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Topic: Copper chemistry process and waste management.  (Read 551 times)

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Offline liviug

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Copper chemistry process and waste management.
« on: December 26, 2023, 03:07:19 PM »
Hello. I am new into chemistry and I'm trying to be as conscious as possible about release of waste products into trash or sewage.

I am currently working on purifying some agriculture-grade copper sulfate by crystallization. The crystals are then washed with cold distilled water and, because the crystals form on the bottom, as well as touching each other, potentially trapping impurities between them I'm planning to do a double run of the process. My first question is:
1. is that really necessary and how can I ensure I generate sulfate that is as clean as possible?
This process results in small quantities of copper sulfate on glassware and gloves which I wash by spraying with a solution of sodium bicarbonate The waste water then drips into a container where I gather the resulting copper carbonate, separate the liquid then dry the carbonate. Although I aim to gather as much carbonate as possible, there will be some left on glassware which I wash off with a commercially available descaling product containing 9% phosphoric acid and trace sulfamic acid. I am currently assuming this is safe to wash down the drain. So question 2:
2. Are trace amounts of copper phosphate harmful to pour down drain? What about trace amounts of copper carbonate? What is a better way of making the substances safe enough for easy disposal? Are there any "safe" copper compounds? Is copper II oxide a safer form? Should I electrolize it into pure copper for environmental reasons?
A third issue I'm facing is knowing what substances I'm actually looking at. In theory the reaction of copper sulfate with sodium bicarbonate should result in highly insoluble copper carbonate falling out of solution. However, after filtering the carbonate, the resulting clear solution theoretically containing just sodium sulfate slowly fades back to a teal color over the course of a few hours and becomes cloudy again. This in my mind hints to some other soluble copper compounds being present in equilibrium with the carbonate which dissolve after the carbonate is removed?
3. Am I wrong about that asumption?
The substances I'm using are:
* dirty copper sulfate from anti-fungal plant treatment which contains small flakes of copper, which hints at the process it was produced with
* food grade sodium bicarbonate

Offline Borek

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Re: Copper chemistry process and waste management.
« Reply #1 on: December 27, 2023, 03:03:42 AM »
2. Are trace amounts of copper phosphate harmful to pour down drain?

Potentially. Which usually means they are heavily regulated.

Please check with your local water/sewage company, they should be able to to guide you.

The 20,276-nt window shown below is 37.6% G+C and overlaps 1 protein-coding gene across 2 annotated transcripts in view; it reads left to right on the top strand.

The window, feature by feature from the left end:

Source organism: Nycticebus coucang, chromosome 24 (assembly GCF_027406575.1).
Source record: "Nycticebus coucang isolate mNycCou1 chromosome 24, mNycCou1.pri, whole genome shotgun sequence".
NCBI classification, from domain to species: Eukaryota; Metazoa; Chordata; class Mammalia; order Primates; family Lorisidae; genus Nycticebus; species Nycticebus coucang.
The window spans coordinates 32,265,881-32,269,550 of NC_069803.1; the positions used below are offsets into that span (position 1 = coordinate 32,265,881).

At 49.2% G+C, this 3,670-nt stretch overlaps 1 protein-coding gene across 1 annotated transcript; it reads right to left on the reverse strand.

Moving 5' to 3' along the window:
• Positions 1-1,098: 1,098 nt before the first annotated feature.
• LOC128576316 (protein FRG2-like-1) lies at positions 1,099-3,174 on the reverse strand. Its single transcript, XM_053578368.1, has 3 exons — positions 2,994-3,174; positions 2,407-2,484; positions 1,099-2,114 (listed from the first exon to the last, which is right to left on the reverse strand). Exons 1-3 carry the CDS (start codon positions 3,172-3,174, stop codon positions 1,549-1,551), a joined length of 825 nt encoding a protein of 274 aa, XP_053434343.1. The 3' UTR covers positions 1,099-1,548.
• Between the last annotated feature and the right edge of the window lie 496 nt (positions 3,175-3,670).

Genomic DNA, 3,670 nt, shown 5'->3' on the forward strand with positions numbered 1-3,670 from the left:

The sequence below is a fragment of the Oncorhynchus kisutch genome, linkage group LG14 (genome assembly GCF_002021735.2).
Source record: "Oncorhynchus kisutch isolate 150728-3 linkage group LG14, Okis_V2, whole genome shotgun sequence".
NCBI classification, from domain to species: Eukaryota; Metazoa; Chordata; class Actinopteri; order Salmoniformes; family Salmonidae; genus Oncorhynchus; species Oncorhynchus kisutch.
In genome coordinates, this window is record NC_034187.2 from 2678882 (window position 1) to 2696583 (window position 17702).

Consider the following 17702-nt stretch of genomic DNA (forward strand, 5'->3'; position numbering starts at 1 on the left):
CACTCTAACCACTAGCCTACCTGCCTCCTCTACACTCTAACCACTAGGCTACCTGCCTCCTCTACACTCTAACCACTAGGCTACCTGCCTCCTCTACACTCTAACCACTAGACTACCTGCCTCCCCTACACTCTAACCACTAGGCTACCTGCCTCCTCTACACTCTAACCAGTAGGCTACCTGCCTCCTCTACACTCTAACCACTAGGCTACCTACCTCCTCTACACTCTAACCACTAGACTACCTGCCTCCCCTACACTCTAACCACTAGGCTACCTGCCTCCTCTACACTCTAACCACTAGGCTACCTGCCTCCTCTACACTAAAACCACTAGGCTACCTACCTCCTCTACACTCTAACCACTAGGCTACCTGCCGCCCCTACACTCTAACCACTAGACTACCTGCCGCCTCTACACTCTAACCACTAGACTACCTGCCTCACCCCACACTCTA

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Offline TheodorCurtius

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Re: Copper chemistry process and waste management.
« Reply #2 on: December 27, 2023, 06:36:14 AM »
This might also be relevant:  :o
https://www.ehow.com/how_8413286_treat-roots-sewer-copper-sulfate.html

Seriously though, many copper salts can be recycled by adding some hydrochloric acid and reducing the copper(II) back to copper metal using iron metal. Not sure if this will work for all copper salts, but I'd guess so...
« Last Edit: December 27, 2023, 07:23:41 AM by TheodorCurtius »

Offline liviug

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Re: Copper chemistry process and waste management.
« Reply #3 on: December 27, 2023, 08:47:10 AM »
2. Are trace amounts of copper phosphate harmful to pour down drain?

Potentially. Which usually means they are heavily regulated.

Please check with your local water/sewage company, they should be able to to guide you.
I wrote them today. I'll keep you posted. But as a general rule, insoluble salts are better than soluble ones, right?

Offline liviug

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Re: Copper chemistry process and waste management.
« Reply #4 on: December 27, 2023, 08:55:37 AM »
This might also be relevant:  :o
https://www.ehow.com/how_8413286_treat-roots-sewer-copper-sulfate.html

Seriously though, many copper salts can be recycled by adding some hydrochloric acid and reducing the copper(II) back to copper metal using iron metal. Not sure if this will work for all copper salts, but I'd guess so...

The link is very interesting. I will not be releasing large quantities of copper sulfate in the sewer until I get an answer from my sewage company but nevertheless, it's interesting some people can and do that.
About reducing the copper salts, I will definitely give it a try. I got a similar suggestion from chatGPT a while back, but I had forgotten about that. I guess I should stop washing my copper sulfate glassware with sodium bicarbonate.

Many thanks. Very useful advice.

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